Thus sorbets are ultimately friendly to lactose-intolerant individuals given that they don't contain any dairy ingredients. Sherbet on the other hand does contain dairy in it.
The main difference between an ice-cream and sorbet is that the former is basically a dairy product with plenty of air whipped in, while a sorbet has neither, making it a much denser and flavorful product.
In Italy, a very similar though crunchier textured dessert called ‘granita’ is popularly made. As the liquid used in the granita freezes, it forms visibly large-sized crystals, which are left unstirred. Granita is then sharded using a fork to deliver an even crunchier texture just at the time of serving.
In summary, an ice cream is made using milk, cream, eggs, and sugar. Sherbet is made using fruit juice or puree, water, sugar, and dairy (usually milk). Sorbet is made with primarily fruit juice/puree, sugar, and water (with no dairy).
On the sherbet packs that display both English and French labels, sherbet is translated into ‘sorbet laitier’ which is literally translated into English as ‘dairy sorbet’, thereby differentiating the milk-containing sherbet from the milk-less sorbet.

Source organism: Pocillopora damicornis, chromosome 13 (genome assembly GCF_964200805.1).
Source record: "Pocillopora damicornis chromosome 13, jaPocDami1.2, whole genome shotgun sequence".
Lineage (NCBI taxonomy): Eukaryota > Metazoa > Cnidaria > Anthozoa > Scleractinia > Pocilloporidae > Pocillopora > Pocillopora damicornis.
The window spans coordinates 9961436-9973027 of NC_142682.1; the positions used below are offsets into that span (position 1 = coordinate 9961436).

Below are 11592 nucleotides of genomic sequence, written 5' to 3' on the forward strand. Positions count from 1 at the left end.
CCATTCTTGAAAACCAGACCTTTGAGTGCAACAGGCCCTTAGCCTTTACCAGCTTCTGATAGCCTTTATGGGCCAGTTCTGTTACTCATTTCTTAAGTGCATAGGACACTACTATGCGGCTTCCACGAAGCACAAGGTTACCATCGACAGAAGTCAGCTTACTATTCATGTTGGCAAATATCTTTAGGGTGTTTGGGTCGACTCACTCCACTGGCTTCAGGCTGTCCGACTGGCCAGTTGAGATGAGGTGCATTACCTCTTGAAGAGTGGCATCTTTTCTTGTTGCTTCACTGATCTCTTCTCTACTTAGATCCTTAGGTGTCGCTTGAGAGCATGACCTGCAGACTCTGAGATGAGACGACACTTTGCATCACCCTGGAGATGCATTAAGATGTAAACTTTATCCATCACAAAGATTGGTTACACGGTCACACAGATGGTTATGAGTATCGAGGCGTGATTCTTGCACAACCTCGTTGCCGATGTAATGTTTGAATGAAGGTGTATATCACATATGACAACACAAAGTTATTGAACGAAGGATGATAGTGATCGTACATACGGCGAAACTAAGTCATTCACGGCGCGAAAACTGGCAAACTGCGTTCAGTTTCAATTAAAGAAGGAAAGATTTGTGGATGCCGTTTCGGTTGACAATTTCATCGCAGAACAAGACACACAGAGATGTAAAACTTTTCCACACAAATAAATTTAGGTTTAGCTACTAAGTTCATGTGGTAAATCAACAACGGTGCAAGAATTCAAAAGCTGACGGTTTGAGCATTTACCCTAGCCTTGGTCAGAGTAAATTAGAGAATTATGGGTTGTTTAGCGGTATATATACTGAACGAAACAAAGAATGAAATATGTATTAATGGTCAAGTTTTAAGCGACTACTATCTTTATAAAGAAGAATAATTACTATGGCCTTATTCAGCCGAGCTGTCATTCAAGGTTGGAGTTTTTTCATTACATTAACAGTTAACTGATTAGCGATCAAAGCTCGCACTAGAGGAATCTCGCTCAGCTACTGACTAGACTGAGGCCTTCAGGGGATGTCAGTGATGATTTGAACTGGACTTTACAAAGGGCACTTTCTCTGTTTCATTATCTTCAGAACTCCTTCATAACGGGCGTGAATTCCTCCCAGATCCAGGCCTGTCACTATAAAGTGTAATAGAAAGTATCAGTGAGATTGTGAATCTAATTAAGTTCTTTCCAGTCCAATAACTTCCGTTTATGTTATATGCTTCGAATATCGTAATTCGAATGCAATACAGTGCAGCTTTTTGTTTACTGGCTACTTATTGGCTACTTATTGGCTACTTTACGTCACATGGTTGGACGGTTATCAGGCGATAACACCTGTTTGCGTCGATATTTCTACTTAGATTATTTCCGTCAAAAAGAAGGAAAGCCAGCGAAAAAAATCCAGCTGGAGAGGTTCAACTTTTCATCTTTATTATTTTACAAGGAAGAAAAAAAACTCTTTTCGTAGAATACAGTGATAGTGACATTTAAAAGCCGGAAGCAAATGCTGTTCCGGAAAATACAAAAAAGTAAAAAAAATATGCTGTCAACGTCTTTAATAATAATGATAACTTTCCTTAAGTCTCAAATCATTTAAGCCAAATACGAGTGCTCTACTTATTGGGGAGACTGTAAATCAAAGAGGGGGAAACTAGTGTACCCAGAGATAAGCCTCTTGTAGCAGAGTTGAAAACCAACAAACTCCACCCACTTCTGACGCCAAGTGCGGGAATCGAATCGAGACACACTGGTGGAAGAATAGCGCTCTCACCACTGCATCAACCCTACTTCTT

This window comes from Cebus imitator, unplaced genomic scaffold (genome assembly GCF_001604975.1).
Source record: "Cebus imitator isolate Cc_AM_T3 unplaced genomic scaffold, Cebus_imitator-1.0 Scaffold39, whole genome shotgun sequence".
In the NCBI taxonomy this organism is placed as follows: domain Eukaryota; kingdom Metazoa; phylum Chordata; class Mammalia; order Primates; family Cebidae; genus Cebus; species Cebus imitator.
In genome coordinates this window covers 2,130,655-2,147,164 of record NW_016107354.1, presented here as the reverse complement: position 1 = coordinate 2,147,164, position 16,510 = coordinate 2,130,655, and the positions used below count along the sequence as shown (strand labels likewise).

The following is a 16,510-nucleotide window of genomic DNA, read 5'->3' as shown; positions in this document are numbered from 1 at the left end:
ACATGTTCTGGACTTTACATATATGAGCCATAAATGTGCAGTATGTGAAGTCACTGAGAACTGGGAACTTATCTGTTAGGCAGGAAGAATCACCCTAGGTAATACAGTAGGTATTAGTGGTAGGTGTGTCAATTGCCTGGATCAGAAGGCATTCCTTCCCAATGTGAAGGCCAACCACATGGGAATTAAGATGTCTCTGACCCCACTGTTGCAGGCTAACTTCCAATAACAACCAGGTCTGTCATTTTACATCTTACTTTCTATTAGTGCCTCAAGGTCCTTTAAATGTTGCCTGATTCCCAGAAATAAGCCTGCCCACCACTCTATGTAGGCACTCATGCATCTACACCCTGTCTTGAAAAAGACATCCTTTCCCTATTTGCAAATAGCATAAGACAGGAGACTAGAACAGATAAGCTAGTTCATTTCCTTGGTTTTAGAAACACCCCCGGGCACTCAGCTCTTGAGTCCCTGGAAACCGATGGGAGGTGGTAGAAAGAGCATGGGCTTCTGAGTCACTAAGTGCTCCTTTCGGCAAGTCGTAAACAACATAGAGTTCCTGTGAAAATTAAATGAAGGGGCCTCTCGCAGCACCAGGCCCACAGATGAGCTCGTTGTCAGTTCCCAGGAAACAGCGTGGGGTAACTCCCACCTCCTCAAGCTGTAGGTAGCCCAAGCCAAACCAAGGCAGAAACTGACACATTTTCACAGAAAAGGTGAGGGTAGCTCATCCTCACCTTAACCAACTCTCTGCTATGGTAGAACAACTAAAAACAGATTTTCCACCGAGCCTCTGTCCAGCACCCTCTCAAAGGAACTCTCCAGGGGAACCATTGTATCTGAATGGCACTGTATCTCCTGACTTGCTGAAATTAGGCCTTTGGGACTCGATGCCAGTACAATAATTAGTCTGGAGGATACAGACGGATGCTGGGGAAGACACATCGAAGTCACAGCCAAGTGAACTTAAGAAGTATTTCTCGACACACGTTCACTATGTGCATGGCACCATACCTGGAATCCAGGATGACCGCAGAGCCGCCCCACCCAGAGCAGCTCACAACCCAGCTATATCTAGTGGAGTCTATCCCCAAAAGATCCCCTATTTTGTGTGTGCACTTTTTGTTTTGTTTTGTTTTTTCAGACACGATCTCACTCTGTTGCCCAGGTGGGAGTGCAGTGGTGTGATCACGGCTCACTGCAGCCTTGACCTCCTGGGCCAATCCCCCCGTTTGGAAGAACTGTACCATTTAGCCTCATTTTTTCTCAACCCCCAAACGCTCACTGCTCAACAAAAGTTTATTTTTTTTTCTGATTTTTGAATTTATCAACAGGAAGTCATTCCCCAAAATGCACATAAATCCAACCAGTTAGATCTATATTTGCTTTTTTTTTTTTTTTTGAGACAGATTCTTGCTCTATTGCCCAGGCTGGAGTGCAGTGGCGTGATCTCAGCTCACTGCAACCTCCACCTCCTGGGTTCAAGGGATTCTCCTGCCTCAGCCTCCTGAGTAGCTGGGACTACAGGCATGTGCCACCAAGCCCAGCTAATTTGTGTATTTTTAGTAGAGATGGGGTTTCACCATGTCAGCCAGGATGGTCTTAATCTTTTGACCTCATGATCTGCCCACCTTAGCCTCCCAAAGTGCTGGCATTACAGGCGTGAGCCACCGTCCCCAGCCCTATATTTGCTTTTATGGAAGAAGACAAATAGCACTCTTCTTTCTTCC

There are various versions with regard to the invention of the sorbet. It is considered a Roman invention by some, while others classify it as a middle-eastern drink – ‘charbet’, consisting of fruit juice and crushed ice that has been further sweetened. Another account also claims that these were actually the first iced dessert produced, probably having been invented at some point of time by the Asians and from there later introduced to the Middle East and Italy. The term ‘Sorbet’ is believed to have emerged from the Latin word ‘sorbere’ or the Italian word ‘sorbire’ which implies something that may be eaten and drunk at the same time.
How to make Sorbets
It is believed that the beauty of a sorbet evidently lies in its simplicity: It is fundamentally no more than frozen water or juice that is sweetened with fruit, chocolate and/or flavoured with liqueur, wine, or even some fresh herbs.